How to relate the horror of the Hiroshima and Nagasaki bombings? Who can tell the story? Director, producer, and editor Steven Okazaki, a Japanese American, has survivors tell the story in his documentary film, White Light/Black Rain: The Destruction of Hiroshima and Nagasaki. There are no experts, no talking heads in the film, just survivor narratives interspersed with newsreels, searing images created by the survivors, and historic film footage, some of which was suppressed for decades by the U.S. government.
Okazaki opens with images of contemporary Hiroshima and Nagaski. Seventy-five percent of Japan's current population was born after August 1945, he tells us, and hammers home the need for his film with a series of dunce-on-the-street interviews. Asked, "Do you know what happened on August 6, 1945?" fashionable young Japanese consumers giggle and answer, "I don't know" over and over again. (Of course, he would have gotten the same answers on any street corner in the U.S.) Okazaki intends for the film to serve the purposes of what Alessandro Portelli would call a historical intervention against this collective act of massive amnesia.
"Little Boy," the bomb the U.S. dropped on Hiroshima on August 6, 1945, unleashed 1000 mph winds that were heated to an estimated 9000°F, and killed 140,000 people. "Fat Man," the bomb the U.S. dropped on Nagasaki 3 days later, exploded over a Catholic enclave on the outskirts of the city—the largest Christian community in Asia—and killed 70,000 people. The delayed effects of radiation killed at least another 160,000 in the years to come, and starvation and suicide surely took thousand more lives. Describing the full scale of this destruction and suffering is impossible. The only way to relate the pain the bombs unleashed is to do so on an individual, human scale.
Fourteen Japanese survivors of the Hiroshima and Nagasaki bombings recount what they saw and did on the days that the bombs fell and in the years that followed. The atomic bombing is understandably the central fact of their lives, the event around which everything else revolves. Three crewmembers of the Enola Gay, the American B-29 that dropped the bomb over Hiroshima, and one civilian employee of the Manhattan Project who observed the bombings from a nearby aircraft provide the top-down perspective, as it were. From their viewpoint, perhaps just as understandably, dropping the bomb was just something that happened—a significant event, to be sure, but only one in a lifetime of events. [End Page 196]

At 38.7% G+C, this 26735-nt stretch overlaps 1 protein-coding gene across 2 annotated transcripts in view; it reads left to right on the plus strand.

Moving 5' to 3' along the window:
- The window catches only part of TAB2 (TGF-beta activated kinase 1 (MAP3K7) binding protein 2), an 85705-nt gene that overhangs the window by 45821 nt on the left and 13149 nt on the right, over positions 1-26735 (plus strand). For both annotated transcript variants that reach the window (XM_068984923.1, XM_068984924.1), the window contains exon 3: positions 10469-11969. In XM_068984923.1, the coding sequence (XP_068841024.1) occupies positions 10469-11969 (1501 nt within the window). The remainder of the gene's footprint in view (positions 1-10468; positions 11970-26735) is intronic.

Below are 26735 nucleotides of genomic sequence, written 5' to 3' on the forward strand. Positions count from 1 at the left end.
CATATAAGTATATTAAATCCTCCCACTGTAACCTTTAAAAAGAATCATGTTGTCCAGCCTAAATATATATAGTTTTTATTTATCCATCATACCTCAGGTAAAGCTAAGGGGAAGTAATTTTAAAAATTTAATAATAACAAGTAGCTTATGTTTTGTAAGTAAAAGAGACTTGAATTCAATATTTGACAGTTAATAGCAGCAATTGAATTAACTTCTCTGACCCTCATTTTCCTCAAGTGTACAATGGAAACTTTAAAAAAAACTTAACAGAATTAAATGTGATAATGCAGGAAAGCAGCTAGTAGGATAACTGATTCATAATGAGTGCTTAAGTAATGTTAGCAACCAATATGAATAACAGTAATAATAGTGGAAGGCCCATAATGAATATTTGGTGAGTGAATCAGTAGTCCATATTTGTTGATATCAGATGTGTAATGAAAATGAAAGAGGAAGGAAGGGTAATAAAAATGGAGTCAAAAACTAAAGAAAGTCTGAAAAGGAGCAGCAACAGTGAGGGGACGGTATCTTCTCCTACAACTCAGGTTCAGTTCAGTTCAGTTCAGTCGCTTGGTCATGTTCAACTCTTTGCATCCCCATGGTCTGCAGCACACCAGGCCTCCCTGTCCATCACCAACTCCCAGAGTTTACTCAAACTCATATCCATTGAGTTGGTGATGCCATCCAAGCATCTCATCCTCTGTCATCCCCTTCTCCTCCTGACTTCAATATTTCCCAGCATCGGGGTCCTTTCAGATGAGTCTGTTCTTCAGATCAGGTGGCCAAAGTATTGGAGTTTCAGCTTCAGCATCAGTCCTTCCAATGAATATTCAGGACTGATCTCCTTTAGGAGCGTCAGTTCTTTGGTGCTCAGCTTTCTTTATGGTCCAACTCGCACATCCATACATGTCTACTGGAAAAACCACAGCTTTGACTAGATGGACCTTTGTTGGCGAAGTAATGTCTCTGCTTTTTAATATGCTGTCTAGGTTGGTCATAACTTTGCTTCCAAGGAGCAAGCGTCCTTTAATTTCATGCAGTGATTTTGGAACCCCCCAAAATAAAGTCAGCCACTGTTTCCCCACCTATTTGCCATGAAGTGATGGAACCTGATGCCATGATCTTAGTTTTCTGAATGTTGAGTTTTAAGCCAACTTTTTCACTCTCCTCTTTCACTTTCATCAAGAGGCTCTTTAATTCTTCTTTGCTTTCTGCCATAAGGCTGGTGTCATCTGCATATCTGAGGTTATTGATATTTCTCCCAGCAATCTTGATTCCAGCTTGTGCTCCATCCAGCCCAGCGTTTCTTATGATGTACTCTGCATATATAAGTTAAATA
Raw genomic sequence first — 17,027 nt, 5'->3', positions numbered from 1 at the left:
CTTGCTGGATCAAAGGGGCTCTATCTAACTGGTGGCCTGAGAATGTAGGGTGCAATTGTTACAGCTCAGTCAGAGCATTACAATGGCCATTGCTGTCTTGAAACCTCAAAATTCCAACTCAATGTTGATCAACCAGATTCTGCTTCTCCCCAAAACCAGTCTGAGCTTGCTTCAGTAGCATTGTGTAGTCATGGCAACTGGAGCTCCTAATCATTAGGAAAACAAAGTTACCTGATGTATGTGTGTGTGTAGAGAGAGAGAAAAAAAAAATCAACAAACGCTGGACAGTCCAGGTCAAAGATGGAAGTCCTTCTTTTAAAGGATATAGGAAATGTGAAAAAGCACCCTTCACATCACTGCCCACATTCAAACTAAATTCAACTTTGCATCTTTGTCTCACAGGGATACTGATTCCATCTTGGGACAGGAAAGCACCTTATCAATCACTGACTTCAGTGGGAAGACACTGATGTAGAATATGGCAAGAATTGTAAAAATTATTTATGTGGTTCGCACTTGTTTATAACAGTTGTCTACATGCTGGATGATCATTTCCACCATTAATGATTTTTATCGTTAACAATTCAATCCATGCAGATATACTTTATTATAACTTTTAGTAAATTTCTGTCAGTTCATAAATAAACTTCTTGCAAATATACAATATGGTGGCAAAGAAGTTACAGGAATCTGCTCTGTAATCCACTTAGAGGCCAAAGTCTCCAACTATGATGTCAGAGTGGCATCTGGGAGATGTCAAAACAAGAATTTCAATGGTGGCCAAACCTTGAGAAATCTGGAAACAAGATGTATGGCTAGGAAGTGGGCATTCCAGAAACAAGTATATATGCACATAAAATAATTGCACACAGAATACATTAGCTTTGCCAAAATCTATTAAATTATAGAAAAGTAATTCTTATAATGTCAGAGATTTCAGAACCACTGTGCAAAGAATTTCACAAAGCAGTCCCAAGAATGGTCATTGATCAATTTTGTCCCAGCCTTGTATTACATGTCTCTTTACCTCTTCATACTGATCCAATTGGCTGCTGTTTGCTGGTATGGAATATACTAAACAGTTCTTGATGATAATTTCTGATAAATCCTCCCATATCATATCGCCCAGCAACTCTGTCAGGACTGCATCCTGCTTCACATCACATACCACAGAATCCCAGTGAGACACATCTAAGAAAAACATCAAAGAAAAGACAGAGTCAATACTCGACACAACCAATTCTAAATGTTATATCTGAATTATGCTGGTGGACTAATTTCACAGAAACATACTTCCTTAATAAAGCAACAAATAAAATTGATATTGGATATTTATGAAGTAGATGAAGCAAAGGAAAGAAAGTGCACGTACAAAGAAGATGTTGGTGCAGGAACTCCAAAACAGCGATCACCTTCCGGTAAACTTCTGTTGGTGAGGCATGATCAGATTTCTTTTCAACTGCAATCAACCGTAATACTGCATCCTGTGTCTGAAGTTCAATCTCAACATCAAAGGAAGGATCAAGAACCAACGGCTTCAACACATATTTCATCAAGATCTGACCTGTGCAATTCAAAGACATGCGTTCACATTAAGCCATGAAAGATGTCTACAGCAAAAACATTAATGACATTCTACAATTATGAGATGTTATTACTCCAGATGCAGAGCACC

The four American narrators can only describe what they did as individuals in August 1945 and attempt to explain why. At the time they had to have felt intense pride in having carried out the most technologically complex mission in the war; they also believed that their actions shortened the war and ultimately saved tens of thousands of lives. Their interviews certainly convey this uneasy pride and sense of accomplishment. But the filmmaker also asks them to stand in for those who conceived of the Manhattan Project and decided to use nuclear bombs on civilian populations for the first and only time. The narrators prove unequal to this task, as well they should. One Enola Gay crewmember claims he "never had any sympathy, never had any nightmares" about or for the victims. But the camera captures him saying so through a nervous smile; methinks he doth protest too much. In any case, if he never had any nightmares, it can only mean that he has never watched the historical film of the bombings' immediate aftermath or the footage of the medical care provided by the U.S. Army to bombing victims, which Okazaki uses to literally and figuratively devastating effect.
In contrast, the Japanese narrators provide heart-wrenching testimony that I have to believe will reach its intended audience in every instance. Sakue Shimohira recounts her ordeal following the Nagasaki bombing. She and her sister were the only two members of their family...